I still remember the first time I walked into an empty room of an abandoned block of flats back in my hometown. I must have been about twelve years old. Paint was peeling off the walls, there was a musty smell, and, in the dark corners, there was the ever-present feeling of life departed. And I was turned on! Of course, then I didn’t really interpret it like that but my fantasy was racing, conjuring up everything that could have, nay, must have happened there.
Some years went by, and, following my passion, I found myself studying photography in London – specialising in photojournalism, editorial portrait and architecture. The abstract shapes of modern and classic architecture alike have always fascinated me, but I could never quite escape the enduring appeal that fading beauty has for me, when something that once stood strong and proud to impress would finally have to surrender to the power of time, crumble and fall. In some major way this is also a reflection on our consuming obsession with eternal youth that, however hard we try, will forever remain unattainable; the hour glass slowly empties and the awareness of fragility and death puts everything into perspective.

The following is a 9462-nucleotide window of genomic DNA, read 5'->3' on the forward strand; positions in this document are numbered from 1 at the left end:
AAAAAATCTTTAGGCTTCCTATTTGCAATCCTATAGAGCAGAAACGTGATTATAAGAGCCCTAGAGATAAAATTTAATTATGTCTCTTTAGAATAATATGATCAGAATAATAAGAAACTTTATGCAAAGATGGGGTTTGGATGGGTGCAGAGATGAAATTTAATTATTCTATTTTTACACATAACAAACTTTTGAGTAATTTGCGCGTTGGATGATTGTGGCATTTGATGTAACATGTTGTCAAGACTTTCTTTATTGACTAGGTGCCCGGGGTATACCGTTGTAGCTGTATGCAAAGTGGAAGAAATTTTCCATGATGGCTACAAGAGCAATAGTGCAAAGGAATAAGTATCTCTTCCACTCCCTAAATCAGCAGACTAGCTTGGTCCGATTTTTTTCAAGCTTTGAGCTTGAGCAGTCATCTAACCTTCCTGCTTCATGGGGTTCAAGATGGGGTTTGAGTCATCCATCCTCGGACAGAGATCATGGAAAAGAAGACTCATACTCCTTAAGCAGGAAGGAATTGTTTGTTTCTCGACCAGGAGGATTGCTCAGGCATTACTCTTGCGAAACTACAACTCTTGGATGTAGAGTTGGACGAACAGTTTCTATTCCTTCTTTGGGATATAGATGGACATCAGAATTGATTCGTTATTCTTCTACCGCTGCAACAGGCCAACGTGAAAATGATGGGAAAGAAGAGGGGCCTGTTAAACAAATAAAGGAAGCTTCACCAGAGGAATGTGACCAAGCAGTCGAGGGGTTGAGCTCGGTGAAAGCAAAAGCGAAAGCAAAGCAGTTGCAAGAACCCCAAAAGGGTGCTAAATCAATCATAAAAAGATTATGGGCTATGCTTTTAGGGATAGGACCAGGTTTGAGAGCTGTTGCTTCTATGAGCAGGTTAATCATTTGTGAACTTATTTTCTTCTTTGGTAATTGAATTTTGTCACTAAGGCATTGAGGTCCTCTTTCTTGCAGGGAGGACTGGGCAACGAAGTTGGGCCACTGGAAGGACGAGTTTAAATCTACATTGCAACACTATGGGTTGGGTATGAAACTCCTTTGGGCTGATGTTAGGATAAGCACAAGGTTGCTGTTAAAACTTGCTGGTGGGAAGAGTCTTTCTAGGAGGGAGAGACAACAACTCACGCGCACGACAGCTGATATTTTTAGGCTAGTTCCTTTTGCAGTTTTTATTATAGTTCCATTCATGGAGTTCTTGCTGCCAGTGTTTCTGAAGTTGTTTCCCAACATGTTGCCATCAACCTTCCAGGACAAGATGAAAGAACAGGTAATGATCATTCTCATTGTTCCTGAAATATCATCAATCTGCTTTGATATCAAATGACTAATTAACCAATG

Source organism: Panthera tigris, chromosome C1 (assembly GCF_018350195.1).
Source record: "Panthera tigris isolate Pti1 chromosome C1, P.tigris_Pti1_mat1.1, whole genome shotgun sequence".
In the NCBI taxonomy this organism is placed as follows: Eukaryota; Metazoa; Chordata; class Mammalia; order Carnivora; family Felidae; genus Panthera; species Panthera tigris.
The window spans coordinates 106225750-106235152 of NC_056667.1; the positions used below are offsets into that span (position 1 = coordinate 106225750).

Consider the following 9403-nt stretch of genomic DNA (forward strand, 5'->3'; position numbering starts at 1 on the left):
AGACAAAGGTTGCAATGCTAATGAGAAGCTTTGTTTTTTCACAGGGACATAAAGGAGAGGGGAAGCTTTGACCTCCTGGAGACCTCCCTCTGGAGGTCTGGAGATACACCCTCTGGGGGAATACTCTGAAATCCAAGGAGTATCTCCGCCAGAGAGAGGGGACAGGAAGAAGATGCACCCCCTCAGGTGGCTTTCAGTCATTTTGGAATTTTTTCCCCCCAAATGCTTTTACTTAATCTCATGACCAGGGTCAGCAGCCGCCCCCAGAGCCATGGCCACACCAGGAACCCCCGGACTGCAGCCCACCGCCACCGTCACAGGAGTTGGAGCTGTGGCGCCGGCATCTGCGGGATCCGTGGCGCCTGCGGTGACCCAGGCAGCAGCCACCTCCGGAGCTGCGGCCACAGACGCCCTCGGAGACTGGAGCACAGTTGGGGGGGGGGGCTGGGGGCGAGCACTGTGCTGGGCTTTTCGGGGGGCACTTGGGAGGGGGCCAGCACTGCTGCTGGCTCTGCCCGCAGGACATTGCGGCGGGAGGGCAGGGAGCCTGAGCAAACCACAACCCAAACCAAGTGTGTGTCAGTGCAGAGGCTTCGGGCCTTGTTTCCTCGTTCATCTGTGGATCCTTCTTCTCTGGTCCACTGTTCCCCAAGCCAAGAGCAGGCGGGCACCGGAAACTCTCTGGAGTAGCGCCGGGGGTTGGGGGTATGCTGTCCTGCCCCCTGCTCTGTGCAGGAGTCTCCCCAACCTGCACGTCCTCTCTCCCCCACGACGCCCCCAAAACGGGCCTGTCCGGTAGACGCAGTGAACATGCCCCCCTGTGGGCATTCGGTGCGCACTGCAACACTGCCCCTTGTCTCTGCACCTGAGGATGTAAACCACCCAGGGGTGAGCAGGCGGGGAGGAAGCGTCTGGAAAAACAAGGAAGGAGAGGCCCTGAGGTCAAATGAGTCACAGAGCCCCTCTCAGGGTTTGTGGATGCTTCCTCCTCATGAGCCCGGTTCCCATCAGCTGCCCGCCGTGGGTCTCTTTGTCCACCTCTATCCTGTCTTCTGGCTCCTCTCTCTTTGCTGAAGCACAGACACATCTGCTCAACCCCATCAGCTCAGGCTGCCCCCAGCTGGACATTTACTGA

During my college years I also realised that it was indeed okay